Over the past few weeks, I have been formulating an opinion on Occupy Wall Street, and all of its spinoffs across the nation. Do I like it? Do I despise it?
I am not protesting in Zucchini Park or Liberty Park or whatever it is called. I am not making signs complaining to banks. I am not branding myself as one of “The 99%” or “The 1%”. I see friends who have been part of the protest, and others who have spoken against it. Some of the signs have been cool, and the photos of the Jewish High Holy Day services look pretty. A big part of Occupy Wall Street’s success has been that it’s trendy. Yet that doesn’t make it the right (or wrong) thing to do.
Yes, I get that on paper, the banks and government have created financial hardships for the average American families and individuals that did not exist prior to my 30-something years on the planet. And I get that it doesn’t have to be this way, but I also believe that Robin Hooding is not the solution.
The truth that I subscribe to is not starting a new war, but acknowledging that we have abundance. Everything we need to live and thrive is at our disposal. It’s not being held hostage by the banks. If you’re sick of the banks, and the high interest rates and the refusal to offer credit that reasonable to your income, there are other options. One of them is to start your own bank.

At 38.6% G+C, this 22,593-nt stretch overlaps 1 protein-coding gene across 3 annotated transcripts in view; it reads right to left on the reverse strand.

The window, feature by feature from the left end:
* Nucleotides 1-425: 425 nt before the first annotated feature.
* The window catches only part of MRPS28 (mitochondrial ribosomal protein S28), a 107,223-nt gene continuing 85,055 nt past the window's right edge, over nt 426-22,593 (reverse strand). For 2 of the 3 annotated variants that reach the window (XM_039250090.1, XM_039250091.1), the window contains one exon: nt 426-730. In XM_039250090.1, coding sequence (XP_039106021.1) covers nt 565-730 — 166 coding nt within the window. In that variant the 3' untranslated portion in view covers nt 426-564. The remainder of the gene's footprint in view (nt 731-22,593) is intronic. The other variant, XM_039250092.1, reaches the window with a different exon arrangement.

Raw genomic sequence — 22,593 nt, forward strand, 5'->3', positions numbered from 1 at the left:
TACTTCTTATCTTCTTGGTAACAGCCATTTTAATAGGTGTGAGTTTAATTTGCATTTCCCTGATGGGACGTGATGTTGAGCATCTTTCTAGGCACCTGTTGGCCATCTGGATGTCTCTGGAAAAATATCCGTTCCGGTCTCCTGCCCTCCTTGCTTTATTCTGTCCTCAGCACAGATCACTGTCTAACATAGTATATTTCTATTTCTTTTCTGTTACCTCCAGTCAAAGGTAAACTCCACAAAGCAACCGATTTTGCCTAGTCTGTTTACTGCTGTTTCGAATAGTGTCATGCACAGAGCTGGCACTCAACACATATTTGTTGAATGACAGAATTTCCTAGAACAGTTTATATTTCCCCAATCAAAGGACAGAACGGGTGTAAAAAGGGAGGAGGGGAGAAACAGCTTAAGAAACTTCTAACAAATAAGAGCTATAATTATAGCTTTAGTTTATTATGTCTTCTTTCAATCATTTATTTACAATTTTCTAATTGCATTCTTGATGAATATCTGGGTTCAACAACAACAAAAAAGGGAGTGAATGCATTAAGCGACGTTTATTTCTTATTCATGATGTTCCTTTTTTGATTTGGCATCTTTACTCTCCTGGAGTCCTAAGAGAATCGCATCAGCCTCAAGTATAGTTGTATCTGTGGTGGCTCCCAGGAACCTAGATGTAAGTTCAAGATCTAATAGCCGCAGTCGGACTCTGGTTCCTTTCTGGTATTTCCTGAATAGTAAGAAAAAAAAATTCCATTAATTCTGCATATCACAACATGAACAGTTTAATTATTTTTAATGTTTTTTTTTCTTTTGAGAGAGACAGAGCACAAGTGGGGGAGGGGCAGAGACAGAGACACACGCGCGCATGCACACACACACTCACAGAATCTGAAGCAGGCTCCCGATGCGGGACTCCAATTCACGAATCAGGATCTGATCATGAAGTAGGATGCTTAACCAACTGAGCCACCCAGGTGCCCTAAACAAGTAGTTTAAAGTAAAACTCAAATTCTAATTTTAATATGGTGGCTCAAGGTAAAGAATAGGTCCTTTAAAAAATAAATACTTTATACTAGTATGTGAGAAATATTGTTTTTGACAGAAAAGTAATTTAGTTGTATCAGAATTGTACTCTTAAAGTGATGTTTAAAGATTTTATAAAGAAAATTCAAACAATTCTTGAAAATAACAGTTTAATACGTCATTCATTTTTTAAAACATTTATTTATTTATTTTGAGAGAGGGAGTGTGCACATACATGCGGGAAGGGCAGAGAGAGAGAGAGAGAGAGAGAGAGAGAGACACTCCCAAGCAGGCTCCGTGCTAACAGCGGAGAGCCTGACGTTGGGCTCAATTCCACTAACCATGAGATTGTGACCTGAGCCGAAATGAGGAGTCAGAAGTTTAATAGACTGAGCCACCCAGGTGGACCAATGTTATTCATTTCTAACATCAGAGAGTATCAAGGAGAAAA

NYC might be the financial capital of the world, but it is also the home to great entrepreneurs. Instead of declaring yourself as a victim to the banks and Wall Street, start a business. There are great places like New Work City and General Assembly where you can meet people and take affordable priced classes in your quest to become a leader. There are websites like Kickstarter which allow people to raise money for their dream projects. Even better, there are websites and businesses that don’t exist yet because you haven’t created them yet.
My invitation to you is to stop protesting and start creating.